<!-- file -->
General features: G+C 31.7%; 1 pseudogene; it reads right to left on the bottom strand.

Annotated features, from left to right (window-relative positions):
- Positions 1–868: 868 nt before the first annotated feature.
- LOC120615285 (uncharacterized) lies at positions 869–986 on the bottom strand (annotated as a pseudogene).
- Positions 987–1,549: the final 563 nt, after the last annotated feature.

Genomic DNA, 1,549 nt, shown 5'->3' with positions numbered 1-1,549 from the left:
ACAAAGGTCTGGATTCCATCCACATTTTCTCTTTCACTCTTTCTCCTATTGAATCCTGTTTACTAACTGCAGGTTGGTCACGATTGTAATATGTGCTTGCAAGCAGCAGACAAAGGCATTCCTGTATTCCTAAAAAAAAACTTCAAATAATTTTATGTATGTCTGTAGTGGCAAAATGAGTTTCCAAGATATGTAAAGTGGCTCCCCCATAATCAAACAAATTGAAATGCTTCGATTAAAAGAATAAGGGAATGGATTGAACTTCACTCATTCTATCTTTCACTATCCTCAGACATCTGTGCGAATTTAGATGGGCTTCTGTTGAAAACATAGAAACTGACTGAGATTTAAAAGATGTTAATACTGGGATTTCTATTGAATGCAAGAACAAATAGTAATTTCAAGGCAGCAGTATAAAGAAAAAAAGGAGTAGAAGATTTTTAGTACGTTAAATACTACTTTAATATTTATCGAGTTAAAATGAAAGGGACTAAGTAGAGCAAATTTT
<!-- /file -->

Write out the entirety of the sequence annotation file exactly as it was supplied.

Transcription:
General features: G+C 31.7%; 1 pseudogene; it reads right to left on the bottom strand.

Annotated features, from left to right (window-relative positions):
- Positions 1–868: 868 nt before the first annotated feature.
- LOC120615285 (uncharacterized) lies at positions 869–986 on the bottom strand (annotated as a pseudogene).
- Positions 987–1,549: the final 563 nt, after the last annotated feature.

Genomic DNA, 1,549 nt, shown 5'->3' with positions numbered 1-1,549 from the left:
ACAAAGGTCTGGATTCCATCCACATTTTCTCTTTCACTCTTTCTCCTATTGAATCCTGTTTACTAACTGCAGGTTGGTCACGATTGTAATATGTGCTTGCAAGCAGCAGACAAAGGCATTCCTGTATTCCTAAAAAAAAACTTCAAATAATTTTATGTATGTCTGTAGTGGCAAAATGAGTTTCCAAGATATGTAAAGTGGCTCCCCCATAATCAAACAAATTGAAATGCTTCGATTAAAAGAATAAGGGAATGGATTGAACTTCACTCATTCTATCTTTCACTATCCTCAGACATCTGTGCGAATTTAGATGGGCTTCTGTTGAAAACATAGAAACTGACTGAGATTTAAAAGATGTTAATACTGGGATTTCTATTGAATGCAAGAACAAATAGTAATTTCAAGGCAGCAGTATAAAGAAAAAAAGGAGTAGAAGATTTTTAGTACGTTAAATACTACTTTAATATTTATCGAGTTAAAATGAAAGGGACTAAGTAGAGCAAATTTT